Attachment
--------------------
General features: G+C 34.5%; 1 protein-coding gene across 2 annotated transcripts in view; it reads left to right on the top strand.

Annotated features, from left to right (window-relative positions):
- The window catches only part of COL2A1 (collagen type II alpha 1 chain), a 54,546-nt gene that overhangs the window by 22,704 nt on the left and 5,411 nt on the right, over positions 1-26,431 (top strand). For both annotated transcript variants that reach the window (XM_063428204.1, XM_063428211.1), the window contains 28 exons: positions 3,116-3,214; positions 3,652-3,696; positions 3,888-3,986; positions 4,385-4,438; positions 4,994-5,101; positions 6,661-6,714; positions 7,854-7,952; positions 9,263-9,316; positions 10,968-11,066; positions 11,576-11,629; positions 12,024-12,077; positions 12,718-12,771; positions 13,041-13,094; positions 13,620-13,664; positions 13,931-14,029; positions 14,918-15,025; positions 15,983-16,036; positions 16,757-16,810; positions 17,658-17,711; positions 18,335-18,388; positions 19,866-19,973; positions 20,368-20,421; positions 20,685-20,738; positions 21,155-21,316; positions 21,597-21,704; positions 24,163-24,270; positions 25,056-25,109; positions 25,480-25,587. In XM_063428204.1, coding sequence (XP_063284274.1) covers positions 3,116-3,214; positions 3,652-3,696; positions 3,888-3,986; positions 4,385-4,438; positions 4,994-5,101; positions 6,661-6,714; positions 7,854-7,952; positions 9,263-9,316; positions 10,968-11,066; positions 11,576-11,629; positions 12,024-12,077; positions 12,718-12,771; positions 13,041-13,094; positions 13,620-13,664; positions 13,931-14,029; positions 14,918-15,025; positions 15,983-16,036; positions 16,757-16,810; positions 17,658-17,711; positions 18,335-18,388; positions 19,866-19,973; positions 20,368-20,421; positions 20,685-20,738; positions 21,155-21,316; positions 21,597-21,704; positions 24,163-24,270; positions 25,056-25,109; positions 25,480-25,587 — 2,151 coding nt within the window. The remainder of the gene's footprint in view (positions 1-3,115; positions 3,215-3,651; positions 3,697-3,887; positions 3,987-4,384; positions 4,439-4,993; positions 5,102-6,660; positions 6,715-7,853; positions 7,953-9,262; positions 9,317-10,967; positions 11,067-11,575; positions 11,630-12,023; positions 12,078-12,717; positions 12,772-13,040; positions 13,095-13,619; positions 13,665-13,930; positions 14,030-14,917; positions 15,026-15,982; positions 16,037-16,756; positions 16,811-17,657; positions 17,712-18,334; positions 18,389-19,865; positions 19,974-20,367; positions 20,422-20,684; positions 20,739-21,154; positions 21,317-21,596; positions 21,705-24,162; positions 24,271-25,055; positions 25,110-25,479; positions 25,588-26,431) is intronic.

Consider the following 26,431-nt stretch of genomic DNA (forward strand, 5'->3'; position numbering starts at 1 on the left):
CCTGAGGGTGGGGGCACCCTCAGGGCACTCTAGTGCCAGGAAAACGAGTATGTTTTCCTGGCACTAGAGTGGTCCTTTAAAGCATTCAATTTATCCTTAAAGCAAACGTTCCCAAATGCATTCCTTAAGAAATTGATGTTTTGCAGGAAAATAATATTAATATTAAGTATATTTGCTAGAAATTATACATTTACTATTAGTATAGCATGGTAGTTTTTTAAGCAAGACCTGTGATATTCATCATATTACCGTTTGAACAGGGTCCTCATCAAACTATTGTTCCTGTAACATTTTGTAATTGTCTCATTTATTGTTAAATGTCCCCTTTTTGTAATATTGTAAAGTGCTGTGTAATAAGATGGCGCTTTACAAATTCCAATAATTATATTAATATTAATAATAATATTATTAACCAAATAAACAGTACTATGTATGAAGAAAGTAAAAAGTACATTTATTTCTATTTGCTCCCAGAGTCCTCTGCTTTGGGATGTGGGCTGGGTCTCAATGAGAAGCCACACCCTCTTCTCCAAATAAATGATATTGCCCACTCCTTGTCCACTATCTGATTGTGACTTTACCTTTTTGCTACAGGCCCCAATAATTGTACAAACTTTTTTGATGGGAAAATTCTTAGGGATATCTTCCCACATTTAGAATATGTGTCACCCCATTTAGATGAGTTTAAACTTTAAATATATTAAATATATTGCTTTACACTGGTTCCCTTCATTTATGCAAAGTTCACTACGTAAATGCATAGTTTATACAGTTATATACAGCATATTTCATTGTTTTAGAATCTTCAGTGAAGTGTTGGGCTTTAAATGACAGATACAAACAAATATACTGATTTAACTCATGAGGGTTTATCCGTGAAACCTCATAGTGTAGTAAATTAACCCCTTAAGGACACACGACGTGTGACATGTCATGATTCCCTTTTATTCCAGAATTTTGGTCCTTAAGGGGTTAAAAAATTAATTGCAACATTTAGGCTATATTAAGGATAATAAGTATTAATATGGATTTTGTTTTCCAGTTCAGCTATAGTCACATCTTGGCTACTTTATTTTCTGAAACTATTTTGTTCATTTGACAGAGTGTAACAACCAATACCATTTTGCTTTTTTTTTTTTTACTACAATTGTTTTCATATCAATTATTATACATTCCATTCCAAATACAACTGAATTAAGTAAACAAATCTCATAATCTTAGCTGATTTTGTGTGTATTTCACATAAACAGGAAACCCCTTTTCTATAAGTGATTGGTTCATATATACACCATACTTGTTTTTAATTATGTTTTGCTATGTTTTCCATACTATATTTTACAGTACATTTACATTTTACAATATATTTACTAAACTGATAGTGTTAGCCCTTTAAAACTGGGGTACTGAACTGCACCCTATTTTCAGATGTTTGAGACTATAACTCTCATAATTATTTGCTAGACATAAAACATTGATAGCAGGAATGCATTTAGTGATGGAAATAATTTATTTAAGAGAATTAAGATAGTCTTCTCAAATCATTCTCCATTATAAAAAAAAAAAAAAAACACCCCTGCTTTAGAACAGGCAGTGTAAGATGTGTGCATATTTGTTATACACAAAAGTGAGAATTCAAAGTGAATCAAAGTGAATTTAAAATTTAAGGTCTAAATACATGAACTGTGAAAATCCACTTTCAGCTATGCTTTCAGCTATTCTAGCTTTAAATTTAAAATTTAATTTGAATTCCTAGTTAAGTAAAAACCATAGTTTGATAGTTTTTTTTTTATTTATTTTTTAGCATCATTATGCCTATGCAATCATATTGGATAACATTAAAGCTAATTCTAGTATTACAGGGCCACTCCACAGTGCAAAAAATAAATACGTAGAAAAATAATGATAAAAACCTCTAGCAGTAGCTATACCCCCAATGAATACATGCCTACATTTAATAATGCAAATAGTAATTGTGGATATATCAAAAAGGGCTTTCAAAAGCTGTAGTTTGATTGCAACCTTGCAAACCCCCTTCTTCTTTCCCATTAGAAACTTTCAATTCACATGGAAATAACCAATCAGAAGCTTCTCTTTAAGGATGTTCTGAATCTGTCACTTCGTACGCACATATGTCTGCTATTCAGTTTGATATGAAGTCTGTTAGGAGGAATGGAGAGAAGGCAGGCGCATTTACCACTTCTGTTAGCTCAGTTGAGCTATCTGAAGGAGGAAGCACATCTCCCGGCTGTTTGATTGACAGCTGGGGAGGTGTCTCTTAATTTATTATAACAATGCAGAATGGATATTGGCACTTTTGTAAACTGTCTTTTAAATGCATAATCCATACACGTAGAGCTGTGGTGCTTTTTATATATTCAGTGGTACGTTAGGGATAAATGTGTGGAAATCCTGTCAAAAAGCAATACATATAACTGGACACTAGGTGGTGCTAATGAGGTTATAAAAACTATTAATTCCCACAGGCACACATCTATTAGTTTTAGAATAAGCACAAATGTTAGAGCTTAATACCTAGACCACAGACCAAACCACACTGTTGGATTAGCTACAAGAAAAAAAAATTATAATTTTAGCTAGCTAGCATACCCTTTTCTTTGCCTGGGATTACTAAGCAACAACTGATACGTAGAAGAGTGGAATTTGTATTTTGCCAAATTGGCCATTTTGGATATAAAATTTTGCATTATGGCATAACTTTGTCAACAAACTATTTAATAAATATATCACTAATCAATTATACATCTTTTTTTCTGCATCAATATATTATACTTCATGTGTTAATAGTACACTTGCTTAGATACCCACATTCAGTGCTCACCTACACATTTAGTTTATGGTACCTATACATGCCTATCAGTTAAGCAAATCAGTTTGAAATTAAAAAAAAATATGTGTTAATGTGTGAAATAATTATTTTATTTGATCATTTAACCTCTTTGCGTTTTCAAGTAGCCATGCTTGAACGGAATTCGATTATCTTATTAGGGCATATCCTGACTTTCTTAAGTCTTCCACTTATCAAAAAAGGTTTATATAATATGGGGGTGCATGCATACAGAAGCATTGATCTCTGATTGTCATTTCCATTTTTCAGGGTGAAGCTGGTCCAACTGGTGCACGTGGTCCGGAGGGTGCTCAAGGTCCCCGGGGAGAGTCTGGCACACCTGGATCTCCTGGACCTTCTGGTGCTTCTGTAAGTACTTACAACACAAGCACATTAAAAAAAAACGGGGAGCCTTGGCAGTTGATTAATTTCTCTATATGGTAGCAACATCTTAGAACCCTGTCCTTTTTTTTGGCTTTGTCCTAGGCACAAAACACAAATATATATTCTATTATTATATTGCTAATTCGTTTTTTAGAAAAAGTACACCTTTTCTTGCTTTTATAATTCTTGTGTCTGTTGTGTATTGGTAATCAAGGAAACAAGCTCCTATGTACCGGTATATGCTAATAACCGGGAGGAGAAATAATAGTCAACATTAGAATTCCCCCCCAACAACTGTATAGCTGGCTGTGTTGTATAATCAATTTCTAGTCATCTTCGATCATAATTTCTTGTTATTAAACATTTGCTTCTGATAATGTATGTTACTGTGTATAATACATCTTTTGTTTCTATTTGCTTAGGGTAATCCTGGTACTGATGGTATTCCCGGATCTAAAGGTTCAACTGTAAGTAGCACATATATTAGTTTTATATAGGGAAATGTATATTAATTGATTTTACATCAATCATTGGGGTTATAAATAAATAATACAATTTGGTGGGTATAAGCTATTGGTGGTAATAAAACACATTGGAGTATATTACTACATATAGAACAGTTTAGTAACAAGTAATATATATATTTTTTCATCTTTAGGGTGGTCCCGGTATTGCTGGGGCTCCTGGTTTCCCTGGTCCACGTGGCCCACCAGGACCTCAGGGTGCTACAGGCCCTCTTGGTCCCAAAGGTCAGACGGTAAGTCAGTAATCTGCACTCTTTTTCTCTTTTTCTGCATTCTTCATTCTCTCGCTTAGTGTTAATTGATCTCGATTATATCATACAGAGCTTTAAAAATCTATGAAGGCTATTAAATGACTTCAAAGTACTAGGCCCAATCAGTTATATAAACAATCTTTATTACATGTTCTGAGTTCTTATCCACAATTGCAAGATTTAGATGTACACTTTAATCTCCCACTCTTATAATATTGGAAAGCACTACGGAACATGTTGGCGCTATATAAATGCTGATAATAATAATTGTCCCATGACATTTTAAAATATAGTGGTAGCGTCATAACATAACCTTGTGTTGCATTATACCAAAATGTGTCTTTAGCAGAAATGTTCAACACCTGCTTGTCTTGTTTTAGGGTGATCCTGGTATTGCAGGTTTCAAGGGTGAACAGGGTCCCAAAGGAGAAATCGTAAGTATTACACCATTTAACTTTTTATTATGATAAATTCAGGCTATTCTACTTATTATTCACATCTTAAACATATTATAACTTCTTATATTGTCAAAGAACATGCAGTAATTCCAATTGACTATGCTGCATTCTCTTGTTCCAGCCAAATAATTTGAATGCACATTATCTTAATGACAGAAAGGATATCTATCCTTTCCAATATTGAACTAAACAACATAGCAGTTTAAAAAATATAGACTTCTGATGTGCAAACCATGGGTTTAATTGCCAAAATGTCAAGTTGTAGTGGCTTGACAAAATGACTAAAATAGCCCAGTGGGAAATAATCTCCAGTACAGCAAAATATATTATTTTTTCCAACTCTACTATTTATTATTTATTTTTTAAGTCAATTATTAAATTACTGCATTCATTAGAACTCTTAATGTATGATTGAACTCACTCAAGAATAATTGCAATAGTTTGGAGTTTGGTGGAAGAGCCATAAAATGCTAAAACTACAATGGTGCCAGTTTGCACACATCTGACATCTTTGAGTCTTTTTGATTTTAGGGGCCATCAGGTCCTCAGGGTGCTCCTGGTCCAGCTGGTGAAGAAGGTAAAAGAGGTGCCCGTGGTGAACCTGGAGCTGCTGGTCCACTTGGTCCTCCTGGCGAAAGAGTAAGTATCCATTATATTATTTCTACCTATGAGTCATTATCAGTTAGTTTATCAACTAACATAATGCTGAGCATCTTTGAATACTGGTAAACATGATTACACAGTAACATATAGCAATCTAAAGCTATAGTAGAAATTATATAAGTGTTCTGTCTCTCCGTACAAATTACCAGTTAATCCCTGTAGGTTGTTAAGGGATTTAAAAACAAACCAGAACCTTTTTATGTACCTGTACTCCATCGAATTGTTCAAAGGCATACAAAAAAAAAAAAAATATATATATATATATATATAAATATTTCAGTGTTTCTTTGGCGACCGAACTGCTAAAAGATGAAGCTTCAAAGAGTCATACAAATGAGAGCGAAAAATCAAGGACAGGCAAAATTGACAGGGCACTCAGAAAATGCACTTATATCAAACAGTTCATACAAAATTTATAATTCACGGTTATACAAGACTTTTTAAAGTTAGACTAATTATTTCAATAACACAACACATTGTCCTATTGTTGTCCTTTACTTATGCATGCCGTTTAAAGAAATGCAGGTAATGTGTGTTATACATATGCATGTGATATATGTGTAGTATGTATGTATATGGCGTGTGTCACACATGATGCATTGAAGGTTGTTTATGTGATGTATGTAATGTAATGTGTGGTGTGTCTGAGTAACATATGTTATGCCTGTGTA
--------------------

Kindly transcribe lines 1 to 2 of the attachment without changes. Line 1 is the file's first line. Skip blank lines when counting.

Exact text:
General features: G+C 34.5%; 1 protein-coding gene across 2 annotated transcripts in view; it reads left to right on the top strand.

Annotated features, from left to right (window-relative positions):